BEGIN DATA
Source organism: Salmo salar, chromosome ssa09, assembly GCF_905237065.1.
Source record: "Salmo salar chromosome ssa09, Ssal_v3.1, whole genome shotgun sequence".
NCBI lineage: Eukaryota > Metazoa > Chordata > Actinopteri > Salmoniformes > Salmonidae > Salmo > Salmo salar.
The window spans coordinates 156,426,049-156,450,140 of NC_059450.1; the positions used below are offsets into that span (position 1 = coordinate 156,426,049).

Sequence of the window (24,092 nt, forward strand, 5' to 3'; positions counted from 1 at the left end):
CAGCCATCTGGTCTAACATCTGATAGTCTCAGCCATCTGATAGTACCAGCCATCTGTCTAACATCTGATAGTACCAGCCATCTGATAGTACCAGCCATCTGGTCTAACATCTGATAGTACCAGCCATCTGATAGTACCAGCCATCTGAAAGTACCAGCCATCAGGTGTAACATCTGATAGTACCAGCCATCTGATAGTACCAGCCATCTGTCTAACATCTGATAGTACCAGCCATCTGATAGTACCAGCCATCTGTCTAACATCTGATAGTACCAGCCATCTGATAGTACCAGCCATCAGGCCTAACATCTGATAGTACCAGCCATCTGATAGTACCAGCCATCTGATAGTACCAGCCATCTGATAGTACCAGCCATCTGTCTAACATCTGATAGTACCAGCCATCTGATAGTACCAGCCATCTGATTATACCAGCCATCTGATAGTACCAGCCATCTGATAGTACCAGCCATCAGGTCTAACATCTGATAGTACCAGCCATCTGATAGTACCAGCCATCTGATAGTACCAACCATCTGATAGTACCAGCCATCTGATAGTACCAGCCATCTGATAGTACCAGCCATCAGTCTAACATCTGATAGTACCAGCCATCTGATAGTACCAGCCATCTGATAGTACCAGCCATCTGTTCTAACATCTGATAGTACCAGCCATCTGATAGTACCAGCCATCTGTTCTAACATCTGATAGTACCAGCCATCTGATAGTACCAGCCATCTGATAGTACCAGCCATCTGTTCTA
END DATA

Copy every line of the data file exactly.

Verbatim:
Source organism: Salmo salar, chromosome ssa09, assembly GCF_905237065.1.
Source record: "Salmo salar chromosome ssa09, Ssal_v3.1, whole genome shotgun sequence".
NCBI lineage: Eukaryota > Metazoa > Chordata > Actinopteri > Salmoniformes > Salmonidae > Salmo > Salmo salar.
The window spans coordinates 156,426,049-156,450,140 of NC_059450.1; the positions used below are offsets into that span (position 1 = coordinate 156,426,049).

Sequence of the window (24,092 nt, forward strand, 5' to 3'; positions counted from 1 at the left end):
CAGCCATCTGGTCTAACATCTGATAGTCTCAGCCATCTGATAGTACCAGCCATCTGTCTAACATCTGATAGTACCAGCCATCTGATAGTACCAGCCATCTGGTCTAACATCTGATAGTACCAGCCATCTGATAGTACCAGCCATCTGAAAGTACCAGCCATCAGGTGTAACATCTGATAGTACCAGCCATCTGATAGTACCAGCCATCTGTCTAACATCTGATAGTACCAGCCATCTGATAGTACCAGCCATCTGTCTAACATCTGATAGTACCAGCCATCTGATAGTACCAGCCATCAGGCCTAACATCTGATAGTACCAGCCATCTGATAGTACCAGCCATCTGATAGTACCAGCCATCTGATAGTACCAGCCATCTGTCTAACATCTGATAGTACCAGCCATCTGATAGTACCAGCCATCTGATTATACCAGCCATCTGATAGTACCAGCCATCTGATAGTACCAGCCATCAGGTCTAACATCTGATAGTACCAGCCATCTGATAGTACCAGCCATCTGATAGTACCAACCATCTGATAGTACCAGCCATCTGATAGTACCAGCCATCTGATAGTACCAGCCATCAGTCTAACATCTGATAGTACCAGCCATCTGATAGTACCAGCCATCTGATAGTACCAGCCATCTGTTCTAACATCTGATAGTACCAGCCATCTGATAGTACCAGCCATCTGTTCTAACATCTGATAGTACCAGCCATCTGATAGTACCAGCCATCTGATAGTACCAGCCATCTGTTCTA